Nicky Hayden was inducted into the AMA Motorcycle Hall of Fame during the 2018 American Honda AMA Motorcycle Hall of Fame Induction Ceremony on Dec. 7 at the Hilton Columbus/Polaris in Columbus, Ohio.
Known as "The Kentucky Kid," Hayden, of Owensboro, Ky., was a force on the American motorcycle racing scene before taking his talent to the world stage, ultimately winning motorcycle racing's grandest championship, the FIM MotoGP title in 2006.
Born in 1981, Hayden raced flat track and road raced Yamaha YSR50s and then Honda RS125s as a youngster. With the full support of his family, especially parents Rose and Earl Hayden, Nicky Hayden's story was a classic tale of an American grassroots racer accelerating through the ranks. In 1997, he capped his amateur career with the first-ever AMA Horizon Award, presented for his triumphs in flat track. The award signified that Hayden had proven himself to be the amateur racer with the brightest potential for continued success in the pro ranks.
With the Horizon Award in hand, the "Kentucky Kid" turned pro at the age of 16. As a professional, Hayden competed in the AMA Grand National Championship, the pro flat track series, as well as in AMA Pro Road Racing.
He signed with American Honda's support team, Erion Honda, in 1999 to race the AMA 600 Supersport class, winning the 600cc championship that same year. Honda moved Hayden to the factory AMA Superbike team in 2000, and in 2002 he captured the AMA Superbike Championship. At age 21, Hayden became the youngest champion in the history of AMA Superbike racing.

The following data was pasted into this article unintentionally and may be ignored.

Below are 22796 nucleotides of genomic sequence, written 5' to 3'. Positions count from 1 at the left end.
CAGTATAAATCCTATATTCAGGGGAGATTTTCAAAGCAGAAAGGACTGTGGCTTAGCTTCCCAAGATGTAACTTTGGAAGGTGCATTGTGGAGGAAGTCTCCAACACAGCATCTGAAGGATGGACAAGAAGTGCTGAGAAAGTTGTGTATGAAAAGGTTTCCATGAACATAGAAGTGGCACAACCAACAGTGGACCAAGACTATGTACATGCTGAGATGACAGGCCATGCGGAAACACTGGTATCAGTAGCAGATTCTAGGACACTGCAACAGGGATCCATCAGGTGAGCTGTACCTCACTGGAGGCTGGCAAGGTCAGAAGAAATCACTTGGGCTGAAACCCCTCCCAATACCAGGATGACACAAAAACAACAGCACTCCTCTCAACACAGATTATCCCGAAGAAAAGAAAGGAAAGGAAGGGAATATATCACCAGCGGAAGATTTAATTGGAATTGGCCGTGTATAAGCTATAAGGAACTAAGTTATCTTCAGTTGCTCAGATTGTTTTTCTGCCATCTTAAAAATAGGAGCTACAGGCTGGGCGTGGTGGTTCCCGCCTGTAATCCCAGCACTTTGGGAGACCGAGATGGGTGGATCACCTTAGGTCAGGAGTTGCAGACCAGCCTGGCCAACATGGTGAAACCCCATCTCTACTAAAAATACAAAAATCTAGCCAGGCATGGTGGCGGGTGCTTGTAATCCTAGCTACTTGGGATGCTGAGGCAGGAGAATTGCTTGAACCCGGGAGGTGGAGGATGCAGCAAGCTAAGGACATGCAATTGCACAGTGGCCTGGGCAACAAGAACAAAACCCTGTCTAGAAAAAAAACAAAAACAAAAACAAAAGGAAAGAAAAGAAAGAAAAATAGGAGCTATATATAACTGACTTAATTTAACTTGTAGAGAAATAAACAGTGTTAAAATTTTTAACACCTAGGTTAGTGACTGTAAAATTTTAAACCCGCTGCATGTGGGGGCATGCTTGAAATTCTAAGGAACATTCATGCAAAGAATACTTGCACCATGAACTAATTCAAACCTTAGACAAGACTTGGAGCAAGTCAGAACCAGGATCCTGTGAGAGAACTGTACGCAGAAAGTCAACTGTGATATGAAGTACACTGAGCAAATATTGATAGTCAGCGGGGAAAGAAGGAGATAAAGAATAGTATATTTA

Hayden then moved to the Repsol Honda MotoGP effort for 2003, earning his first MotoGP win at Mazda Raceway Laguna Seca in Monterey, Calif., in 2005. He won there again in 2006 while on his way to winning the MotoGP World Championship.
Hayden moved to the factory Ducati team in 2009, returning to Honda in 2014. He began racing in the FIM World Superbike series for Honda in 2016.
Tragically, Hayden was hit by a car while training on a bicycle in Italy on May 17, 2017. He succumbed to his injuries five days later, on May 22.
A Glory Days statue commemorating the induction was presented to Nicky Hayden's brother, AMA road racing champion Tommy Hayden, by AMA Motorcycle Hall of Famer Gary Mathers.
"It is hard to imagine that there is anyone who loved motorcycle racing more than Nicky," Tommy Hayden said. "He ate, slept and breathed motorcycles 24 hours a day, seven days a week. So many of his idols and heroes that he looked up to as a kid are members of the AMA Hall of Fame. So, to be joining them tonight in the AMA Motorcycle Hall of Fame, I know would be one of his proudest accomplishments."